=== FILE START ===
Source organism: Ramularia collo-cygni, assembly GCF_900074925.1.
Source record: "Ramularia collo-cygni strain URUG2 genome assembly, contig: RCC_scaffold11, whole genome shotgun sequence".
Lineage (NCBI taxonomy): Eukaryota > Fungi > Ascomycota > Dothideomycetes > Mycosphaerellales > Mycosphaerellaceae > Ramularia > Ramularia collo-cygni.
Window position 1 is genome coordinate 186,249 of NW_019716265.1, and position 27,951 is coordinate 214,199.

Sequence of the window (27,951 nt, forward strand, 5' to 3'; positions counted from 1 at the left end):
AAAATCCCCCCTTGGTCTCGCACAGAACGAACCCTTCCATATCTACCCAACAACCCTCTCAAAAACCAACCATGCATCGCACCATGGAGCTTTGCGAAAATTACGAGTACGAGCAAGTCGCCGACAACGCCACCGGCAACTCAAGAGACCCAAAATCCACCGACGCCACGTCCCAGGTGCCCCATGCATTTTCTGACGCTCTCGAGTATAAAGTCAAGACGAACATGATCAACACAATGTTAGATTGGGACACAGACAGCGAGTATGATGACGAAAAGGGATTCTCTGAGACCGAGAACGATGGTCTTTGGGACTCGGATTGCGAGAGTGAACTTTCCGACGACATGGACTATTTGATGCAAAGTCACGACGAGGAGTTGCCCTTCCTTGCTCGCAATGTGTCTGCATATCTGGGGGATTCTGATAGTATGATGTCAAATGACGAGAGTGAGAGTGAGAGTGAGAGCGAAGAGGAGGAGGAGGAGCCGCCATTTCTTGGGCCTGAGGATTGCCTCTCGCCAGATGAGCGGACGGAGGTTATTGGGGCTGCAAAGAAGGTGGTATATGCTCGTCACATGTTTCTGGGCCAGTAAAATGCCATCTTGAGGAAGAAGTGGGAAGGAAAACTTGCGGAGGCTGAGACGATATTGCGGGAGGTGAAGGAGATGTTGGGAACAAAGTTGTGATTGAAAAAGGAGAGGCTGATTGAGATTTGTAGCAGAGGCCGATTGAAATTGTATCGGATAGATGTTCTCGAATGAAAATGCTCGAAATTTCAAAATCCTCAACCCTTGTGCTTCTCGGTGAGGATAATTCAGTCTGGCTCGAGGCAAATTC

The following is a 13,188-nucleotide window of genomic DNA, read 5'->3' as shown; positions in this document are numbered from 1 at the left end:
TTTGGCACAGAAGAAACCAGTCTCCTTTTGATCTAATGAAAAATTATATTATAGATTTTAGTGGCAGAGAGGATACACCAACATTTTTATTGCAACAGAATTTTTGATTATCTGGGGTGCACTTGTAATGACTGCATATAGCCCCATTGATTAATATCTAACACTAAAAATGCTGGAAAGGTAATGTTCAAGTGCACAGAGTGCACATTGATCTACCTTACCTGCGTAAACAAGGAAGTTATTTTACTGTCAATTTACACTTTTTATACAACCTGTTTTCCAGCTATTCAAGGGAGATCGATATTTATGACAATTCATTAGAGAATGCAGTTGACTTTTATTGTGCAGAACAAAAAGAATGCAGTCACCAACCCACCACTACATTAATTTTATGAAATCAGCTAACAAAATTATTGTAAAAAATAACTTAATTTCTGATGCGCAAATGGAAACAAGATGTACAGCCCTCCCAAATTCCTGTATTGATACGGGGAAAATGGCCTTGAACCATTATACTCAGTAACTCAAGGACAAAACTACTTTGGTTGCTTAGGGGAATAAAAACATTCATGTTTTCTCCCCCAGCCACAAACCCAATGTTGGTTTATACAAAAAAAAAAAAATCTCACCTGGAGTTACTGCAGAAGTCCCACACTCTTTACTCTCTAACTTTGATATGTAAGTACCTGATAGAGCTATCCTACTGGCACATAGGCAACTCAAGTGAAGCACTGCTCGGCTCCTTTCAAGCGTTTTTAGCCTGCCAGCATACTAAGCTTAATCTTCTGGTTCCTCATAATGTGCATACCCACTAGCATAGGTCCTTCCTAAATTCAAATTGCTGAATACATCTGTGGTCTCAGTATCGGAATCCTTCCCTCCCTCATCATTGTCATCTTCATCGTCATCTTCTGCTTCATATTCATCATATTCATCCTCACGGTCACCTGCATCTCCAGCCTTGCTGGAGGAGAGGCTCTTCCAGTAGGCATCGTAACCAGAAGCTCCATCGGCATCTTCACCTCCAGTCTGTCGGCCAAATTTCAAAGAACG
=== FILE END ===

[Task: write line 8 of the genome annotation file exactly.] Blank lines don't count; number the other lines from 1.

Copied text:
TTTGGCACAGAAGAAACCAGTCTCCTTTTGATCTAATGAAAAATTATATTATAGATTTTAGTGGCAGAGAGGATACACCAACATTTTTATTGCAACAGAATTTTTGATTATCTGGGGTGCACTTGTAATGACTGCATATAGCCCCATTGATTAATATCTAACACTAAAAATGCTGGAAAGGTAATGTTCAAGTGCACAGAGTGCACATTGATCTACCTTACCTGCGTAAACAAGGAAGTTATTTTACTGTCAATTTACACTTTTTATACAACCTGTTTTCCAGCTATTCAAGGGAGATCGATATTTATGACAATTCATTAGAGAATGCAGTTGACTTTTATTGTGCAGAACAAAAAGAATGCAGTCACCAACCCACCACTACATTAATTTTATGAAATCAGCTAACAAAATTATTGTAAAAAATAACTTAATTTCTGATGCGCAAATGGAAACAAGATGTACAGCCCTCCCAAATTCCTGTATTGATACGGGGAAAATGGCCTTGAACCATTATACTCAGTAACTCAAGGACAAAACTACTTTGGTTGCTTAGGGGAATAAAAACATTCATGTTTTCTCCCCCAGCCACAAACCCAATGTTGGTTTATACAAAAAAAAAAAAATCTCACCTGGAGTTACTGCAGAAGTCCCACACTCTTTACTCTCTAACTTTGATATGTAAGTACCTGATAGAGCTATCCTACTGGCACATAGGCAACTCAAGTGAAGCACTGCTCGGCTCCTTTCAAGCGTTTTTAGCCTGCCAGCATACTAAGCTTAATCTTCTGGTTCCTCATAATGTGCATACCCACTAGCATAGGTCCTTCCTAAATTCAAATTGCTGAATACATCTGTGGTCTCAGTATCGGAATCCTTCCCTCCCTCATCATTGTCATCTTCATCGTCATCTTCTGCTTCATATTCATCATATTCATCCTCACGGTCACCTGCATCTCCAGCCTTGCTGGAGGAGAGGCTCTTCCAGTAGGCATCGTAACCAGAAGCTCCATCGGCATCTTCACCTCCAGTCTGTCGGCCAAATTTCAAAGAACG